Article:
Buspirone has minimal abuse liability and is not a schedule controlled drug. The drug appears to be safe in pregnancy. Still, if a pregnant woman is going to take this drug, then she should inform her physician about it.
It is chemically not related to barbiturates, anxiolytics, sedative or benzodiazepines. Buspirone also has affinity for D2 receptors in the brain. Other neurotransmitters may also be affected by buspirone. To summarize, due to low half-life, this drug i.e. buspirone, exits the system within 24 hours.
Does Buspirone show up on a drug test?
It does not show up on a drug test. Technically speaking, buspirone should never show up on a drug test as a positive thing. It is always a negative result as far as buspirone is considered. But lately, many false positive cases have come into view and now this topic is under discussion. If it shows up on a drug test result as positive, then it would most probably show up as benzodiazepine.
In most of the false positive cases and results, the substance which causes the false positive result is benzodiazepine. Well, the false positive result can be due to bad tests quality but it can’t be said for sure, it might actually be benzodiazepine, this is still under debate.
In all the cases in which the result was false positive, the drug turned up as benzodiazepine, but as it is stated that this class of anxiolytic drug has no connection with benzodiazepines. This is the complex point in the drug tests of this drug. Some pharmacists now believe that buspirone can show as benzodiazepine on a drug test.
Mostly, the drug test result for buspirone is negative, meaning that it doesn’t show up on drug test, but only a few incidences have been seen in which buspirone shows up as benzodiazepine.
Precautions during Buspirone use
Buspirone should not be taken during or within 14 days of use of monoamine oxidase inhibitors (MAOI’s) due to the risk of developing serotonin syndrome (characterized by high blood pressure, fever, sweating, and tremors).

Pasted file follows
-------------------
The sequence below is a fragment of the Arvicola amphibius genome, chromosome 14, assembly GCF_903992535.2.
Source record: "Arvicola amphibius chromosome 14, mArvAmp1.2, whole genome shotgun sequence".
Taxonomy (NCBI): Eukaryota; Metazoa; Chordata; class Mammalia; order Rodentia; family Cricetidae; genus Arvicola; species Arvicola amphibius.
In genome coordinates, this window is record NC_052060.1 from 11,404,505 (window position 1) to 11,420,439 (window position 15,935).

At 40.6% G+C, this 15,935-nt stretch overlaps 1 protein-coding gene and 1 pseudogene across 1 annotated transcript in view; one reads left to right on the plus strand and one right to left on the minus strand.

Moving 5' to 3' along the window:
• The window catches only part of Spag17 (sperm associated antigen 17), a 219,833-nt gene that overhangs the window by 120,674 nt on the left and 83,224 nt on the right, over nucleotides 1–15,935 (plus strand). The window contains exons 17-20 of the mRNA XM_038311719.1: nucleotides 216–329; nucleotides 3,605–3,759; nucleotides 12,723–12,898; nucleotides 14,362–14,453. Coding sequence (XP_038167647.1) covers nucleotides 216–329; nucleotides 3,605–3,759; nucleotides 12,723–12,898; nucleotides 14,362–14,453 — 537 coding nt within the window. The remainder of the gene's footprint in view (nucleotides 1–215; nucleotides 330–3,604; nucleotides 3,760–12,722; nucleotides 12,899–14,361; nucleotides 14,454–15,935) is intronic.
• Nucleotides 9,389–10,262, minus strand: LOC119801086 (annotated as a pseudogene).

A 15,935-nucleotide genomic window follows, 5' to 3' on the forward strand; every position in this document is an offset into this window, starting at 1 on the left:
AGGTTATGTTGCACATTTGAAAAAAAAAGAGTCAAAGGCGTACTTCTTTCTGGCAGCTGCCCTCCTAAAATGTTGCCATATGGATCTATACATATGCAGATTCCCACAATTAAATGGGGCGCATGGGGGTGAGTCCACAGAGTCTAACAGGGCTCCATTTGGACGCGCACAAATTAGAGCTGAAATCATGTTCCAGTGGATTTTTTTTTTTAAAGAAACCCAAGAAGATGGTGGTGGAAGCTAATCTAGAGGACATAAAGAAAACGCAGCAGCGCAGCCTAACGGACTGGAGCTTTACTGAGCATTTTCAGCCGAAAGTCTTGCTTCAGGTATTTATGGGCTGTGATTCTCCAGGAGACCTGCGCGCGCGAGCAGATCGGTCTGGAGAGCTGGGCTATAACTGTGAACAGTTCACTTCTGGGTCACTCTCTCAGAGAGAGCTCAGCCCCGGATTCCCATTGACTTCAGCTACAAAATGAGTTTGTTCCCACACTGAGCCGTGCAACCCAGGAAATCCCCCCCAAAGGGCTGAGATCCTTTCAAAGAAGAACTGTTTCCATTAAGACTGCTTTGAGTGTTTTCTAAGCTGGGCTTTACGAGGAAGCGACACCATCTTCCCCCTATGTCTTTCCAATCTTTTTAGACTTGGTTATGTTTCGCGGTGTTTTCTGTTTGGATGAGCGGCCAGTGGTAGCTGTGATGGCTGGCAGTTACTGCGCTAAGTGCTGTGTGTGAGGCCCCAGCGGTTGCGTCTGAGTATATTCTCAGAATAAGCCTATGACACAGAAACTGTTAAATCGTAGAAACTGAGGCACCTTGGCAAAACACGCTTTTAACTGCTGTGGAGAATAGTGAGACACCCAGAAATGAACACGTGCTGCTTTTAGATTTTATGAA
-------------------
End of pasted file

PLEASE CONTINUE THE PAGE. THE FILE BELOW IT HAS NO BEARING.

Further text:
Since buspirone has no proven efficacy in the treatment of psychotic disorders, it should not be used as a first line antipsychotic drug.
Buspirone is a FDA Pregnancy category B drug. This means that not many studies of buspirone safety in pregnant women have been carried out. However studies in animals show no harm to the fetus. So if the physician feels that it is essential, then buspirone is not contraindicated.
Usage of buspirone in breastfeeding mothers is still controversial. An exclusively breastfed 11-week-old infant whose mother took 10 mg of this drug and 300 mg of venlafaxine daily showed no adverse reactions but since limited information is available on this issue, the drug should be avoided till it becomes absolutely necessary.
Buspirone Drug interactions
Medications that are notorious to interact with buspirone include:
- Monoamine oxidase inhibitors (MAOI’s)
- Selective serotonin reuptake inhibitors (SSRIs) such as nefazodone and trazodone
- Drugs used to treat seizures, such as phenytoin and carbamazepine
- Benzodiazepines that are used to treat anxiety and insomnia, such as diazepam
- Muscle relaxants e.g. cyclobenzaprine
- Drugs used to treat fungal infections, including itraconazole and ketoconazole